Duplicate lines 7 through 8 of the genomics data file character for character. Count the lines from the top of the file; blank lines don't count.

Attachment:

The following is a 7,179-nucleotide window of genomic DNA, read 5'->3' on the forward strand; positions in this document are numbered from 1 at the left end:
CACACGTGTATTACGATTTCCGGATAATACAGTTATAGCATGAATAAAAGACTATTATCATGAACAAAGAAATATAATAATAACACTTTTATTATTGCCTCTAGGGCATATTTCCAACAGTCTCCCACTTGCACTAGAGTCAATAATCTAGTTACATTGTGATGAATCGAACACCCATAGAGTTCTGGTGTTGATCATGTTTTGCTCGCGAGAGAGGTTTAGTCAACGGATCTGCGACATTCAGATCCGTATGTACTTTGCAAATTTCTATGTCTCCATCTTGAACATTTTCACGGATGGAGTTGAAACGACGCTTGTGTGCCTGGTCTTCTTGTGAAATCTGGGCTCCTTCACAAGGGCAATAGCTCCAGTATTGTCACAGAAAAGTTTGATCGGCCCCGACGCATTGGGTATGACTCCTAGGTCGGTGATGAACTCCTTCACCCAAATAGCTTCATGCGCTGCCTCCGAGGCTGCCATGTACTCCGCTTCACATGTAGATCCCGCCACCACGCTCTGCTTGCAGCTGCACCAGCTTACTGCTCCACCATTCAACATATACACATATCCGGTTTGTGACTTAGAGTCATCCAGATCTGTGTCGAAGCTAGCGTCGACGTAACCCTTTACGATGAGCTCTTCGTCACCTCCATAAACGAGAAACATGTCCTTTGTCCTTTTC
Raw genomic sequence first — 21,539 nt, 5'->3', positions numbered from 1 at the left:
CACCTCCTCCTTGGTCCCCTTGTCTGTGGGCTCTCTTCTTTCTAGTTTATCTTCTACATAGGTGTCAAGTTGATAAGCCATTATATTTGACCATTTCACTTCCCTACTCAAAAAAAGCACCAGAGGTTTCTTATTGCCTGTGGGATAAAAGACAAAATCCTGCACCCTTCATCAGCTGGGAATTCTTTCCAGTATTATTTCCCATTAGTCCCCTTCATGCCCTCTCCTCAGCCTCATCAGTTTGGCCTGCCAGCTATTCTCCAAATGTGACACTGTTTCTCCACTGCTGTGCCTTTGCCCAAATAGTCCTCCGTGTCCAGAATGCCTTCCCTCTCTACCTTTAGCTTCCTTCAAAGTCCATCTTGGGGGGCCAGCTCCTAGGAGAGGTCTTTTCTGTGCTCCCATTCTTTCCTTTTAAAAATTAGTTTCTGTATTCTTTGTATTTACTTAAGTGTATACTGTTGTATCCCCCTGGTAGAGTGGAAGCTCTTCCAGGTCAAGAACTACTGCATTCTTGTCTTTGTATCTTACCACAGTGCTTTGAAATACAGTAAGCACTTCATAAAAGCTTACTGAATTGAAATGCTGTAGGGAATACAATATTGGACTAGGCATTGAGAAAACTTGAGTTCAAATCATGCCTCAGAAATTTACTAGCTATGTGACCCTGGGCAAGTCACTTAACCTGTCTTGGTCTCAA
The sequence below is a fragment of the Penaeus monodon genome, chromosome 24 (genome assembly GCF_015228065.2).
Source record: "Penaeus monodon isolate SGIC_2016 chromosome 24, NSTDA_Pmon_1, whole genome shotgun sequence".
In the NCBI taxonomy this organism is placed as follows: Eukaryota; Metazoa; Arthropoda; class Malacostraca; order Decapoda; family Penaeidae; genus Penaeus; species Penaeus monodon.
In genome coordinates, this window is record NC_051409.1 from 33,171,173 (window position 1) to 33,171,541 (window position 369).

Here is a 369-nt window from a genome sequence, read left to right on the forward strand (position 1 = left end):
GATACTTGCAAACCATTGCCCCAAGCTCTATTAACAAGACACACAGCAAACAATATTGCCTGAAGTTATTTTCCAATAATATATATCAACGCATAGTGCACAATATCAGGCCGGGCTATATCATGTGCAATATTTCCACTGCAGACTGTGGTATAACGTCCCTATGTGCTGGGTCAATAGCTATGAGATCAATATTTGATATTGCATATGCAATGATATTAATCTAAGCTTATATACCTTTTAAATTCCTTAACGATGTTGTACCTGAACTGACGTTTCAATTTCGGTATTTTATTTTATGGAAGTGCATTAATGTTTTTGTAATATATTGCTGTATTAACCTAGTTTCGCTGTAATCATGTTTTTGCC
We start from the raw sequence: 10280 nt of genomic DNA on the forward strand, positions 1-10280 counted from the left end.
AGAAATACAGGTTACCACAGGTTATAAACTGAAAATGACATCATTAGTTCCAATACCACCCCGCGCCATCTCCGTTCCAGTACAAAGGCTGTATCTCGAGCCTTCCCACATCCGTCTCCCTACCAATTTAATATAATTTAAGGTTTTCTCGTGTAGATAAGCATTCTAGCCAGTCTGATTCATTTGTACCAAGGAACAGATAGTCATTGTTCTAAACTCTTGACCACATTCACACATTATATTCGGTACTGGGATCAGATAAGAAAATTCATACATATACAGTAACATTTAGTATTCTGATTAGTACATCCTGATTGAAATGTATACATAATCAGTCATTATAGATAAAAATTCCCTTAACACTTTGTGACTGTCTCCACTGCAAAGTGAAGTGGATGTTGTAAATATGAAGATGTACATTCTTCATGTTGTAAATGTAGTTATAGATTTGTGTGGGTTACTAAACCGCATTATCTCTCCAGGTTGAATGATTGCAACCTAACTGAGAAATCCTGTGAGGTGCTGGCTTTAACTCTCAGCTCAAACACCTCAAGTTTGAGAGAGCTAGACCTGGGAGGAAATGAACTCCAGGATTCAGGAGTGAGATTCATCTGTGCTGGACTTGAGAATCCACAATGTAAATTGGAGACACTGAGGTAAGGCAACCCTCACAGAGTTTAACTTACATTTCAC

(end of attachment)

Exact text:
In the NCBI taxonomy this organism is placed as follows: Eukaryota; Metazoa; Arthropoda; class Malacostraca; order Decapoda; family Penaeidae; genus Penaeus; species Penaeus monodon.
In genome coordinates, this window is record NC_051409.1 from 33,171,173 (window position 1) to 33,171,541 (window position 369).